composition board, wood product produced in the form of a board or sheet, formed of cellulose fibers or particles derived from wood or other sources, and used principally as a building material. The oldest type of composition board is a relatively dense material known as hardboard, discovered accidentally in 1924 by the American scientist William Mason. After obtaining wood fibers by using high-pressure steam, Mason attempted to dry a matlike mass of them in a steam press. Because of a faulty valve, the press remained hot longer than had been planned and thus the first piece of hardboard was formed. In other forms of composition board the fibers are not as closely packed, and the density is correspondingly lower. Some of these boards find application as insulating and soundproofing materials. Other similar types are treated with waterproofing material, e.g., asphalt applied under pressure, and are usable as the sheathing of buildings. Such materials typically have a resistance to shearing forces exceeding that of plywood. Particle board, another form of composition board, is made by binding wood particles ranging in size from flakes to sawdust together with a suitable adhesive, such as a plastic resin, and pressing or extruding them to form sheets. Particle board is used as a cheaper substitute for plywood in some applications; but even though it has a higher density, it is less resistant to puncture and the effects of weather. When properly veneered it is suitable for making furniture. In its raw form it makes an excellent subflooring for dry locations.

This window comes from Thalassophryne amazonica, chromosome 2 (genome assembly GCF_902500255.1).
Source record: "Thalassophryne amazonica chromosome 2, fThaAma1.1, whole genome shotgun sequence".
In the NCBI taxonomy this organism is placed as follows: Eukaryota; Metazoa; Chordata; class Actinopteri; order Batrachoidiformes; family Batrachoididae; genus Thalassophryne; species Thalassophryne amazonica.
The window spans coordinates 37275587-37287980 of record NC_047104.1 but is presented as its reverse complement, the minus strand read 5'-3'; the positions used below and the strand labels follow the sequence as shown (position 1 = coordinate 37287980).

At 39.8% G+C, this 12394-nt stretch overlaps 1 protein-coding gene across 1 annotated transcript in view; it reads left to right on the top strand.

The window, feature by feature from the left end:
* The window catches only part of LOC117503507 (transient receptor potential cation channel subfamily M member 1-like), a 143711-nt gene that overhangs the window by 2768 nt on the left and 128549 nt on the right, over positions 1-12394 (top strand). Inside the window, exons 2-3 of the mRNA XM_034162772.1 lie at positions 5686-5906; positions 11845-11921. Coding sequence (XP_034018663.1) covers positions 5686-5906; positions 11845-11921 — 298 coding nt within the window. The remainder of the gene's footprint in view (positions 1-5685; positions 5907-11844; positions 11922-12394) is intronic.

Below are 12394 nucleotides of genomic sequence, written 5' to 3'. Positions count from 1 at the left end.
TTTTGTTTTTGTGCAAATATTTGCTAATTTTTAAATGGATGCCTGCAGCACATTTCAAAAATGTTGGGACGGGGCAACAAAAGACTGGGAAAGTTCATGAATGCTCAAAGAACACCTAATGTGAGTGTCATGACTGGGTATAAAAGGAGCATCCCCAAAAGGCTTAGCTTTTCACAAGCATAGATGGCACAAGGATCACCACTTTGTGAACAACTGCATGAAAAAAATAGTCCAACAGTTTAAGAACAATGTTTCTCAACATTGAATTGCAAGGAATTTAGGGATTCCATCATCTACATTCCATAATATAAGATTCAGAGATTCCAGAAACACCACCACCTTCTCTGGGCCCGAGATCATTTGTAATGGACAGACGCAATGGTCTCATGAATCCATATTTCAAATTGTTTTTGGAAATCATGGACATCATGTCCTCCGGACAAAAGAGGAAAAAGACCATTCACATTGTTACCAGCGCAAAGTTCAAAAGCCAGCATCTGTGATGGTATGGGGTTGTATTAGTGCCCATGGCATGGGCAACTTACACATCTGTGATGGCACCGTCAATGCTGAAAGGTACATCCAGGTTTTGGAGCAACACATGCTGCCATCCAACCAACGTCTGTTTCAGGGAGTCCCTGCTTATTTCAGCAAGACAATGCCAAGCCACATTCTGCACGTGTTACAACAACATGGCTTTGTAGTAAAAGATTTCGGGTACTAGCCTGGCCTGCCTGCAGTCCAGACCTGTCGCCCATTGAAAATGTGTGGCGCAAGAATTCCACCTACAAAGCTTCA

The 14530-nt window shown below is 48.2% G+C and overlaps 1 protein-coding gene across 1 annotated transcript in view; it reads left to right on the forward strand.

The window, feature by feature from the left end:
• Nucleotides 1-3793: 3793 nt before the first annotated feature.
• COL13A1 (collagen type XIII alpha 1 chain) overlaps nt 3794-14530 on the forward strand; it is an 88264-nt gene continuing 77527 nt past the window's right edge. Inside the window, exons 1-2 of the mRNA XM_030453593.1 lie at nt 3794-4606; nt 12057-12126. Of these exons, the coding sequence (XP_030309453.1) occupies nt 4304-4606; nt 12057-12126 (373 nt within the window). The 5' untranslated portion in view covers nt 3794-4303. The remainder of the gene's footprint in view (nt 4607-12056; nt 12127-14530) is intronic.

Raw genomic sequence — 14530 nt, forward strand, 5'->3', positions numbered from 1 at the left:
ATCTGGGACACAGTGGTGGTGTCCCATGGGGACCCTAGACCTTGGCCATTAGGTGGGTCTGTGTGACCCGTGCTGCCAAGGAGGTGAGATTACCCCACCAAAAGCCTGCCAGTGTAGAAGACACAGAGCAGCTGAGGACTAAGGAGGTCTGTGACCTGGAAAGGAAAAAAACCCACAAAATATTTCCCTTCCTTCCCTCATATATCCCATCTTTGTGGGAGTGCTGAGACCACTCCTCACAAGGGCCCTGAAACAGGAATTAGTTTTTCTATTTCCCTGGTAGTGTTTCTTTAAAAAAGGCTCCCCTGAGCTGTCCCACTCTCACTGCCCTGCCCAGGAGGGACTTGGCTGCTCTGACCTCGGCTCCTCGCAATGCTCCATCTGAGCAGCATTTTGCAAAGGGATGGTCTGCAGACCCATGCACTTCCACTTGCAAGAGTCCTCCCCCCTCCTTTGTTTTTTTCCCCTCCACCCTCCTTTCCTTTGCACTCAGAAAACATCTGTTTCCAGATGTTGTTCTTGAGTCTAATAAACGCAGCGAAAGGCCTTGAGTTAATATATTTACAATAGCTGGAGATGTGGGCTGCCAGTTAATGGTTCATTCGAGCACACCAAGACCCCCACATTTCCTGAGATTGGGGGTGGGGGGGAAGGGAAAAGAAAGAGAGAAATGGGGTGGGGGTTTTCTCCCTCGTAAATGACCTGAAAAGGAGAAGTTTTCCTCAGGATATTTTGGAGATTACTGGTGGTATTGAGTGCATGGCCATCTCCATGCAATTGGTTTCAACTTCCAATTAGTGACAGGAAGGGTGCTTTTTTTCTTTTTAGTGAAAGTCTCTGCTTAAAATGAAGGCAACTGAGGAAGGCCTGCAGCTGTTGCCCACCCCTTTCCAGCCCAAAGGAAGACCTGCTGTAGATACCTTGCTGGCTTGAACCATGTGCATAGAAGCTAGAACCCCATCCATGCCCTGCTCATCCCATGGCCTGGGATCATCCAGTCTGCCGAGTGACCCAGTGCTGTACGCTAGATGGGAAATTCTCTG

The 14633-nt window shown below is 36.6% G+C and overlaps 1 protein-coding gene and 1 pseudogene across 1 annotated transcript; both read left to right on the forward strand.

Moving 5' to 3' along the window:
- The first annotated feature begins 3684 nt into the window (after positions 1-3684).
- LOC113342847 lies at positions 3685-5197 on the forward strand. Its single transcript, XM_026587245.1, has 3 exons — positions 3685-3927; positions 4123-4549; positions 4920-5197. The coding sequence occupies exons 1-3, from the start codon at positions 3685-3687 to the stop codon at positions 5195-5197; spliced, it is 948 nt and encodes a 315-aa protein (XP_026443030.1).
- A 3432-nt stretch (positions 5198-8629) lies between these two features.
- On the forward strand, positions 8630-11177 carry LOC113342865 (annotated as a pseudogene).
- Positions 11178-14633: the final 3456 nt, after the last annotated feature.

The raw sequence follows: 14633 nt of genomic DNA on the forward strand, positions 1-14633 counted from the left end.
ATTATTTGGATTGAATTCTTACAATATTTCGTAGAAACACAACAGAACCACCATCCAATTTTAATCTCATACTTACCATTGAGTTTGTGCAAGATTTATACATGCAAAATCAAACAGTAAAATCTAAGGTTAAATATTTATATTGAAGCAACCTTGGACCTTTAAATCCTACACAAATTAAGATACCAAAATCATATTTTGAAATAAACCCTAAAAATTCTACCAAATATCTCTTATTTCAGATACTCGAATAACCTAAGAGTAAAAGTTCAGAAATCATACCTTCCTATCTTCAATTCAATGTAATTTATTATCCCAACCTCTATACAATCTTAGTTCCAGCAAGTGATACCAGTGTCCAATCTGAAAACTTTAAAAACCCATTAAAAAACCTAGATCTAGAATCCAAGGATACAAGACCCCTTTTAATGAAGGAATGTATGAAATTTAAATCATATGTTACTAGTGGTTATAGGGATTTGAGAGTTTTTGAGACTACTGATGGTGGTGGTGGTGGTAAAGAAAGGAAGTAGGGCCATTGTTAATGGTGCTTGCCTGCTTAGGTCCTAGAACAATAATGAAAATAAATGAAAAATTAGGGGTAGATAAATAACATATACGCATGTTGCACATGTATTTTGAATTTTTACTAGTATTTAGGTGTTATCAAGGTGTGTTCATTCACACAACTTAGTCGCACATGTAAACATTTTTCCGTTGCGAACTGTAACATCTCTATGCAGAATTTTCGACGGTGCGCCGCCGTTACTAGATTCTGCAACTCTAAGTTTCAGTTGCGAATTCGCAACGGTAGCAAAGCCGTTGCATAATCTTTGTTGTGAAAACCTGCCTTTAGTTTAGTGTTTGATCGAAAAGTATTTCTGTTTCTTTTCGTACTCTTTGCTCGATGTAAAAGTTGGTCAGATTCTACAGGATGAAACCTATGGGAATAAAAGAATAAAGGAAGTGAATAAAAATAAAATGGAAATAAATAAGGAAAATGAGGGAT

The Columbia Electronic Encyclopedia, 6th ed. Copyright © 2012, Columbia University Press. All rights reserved.
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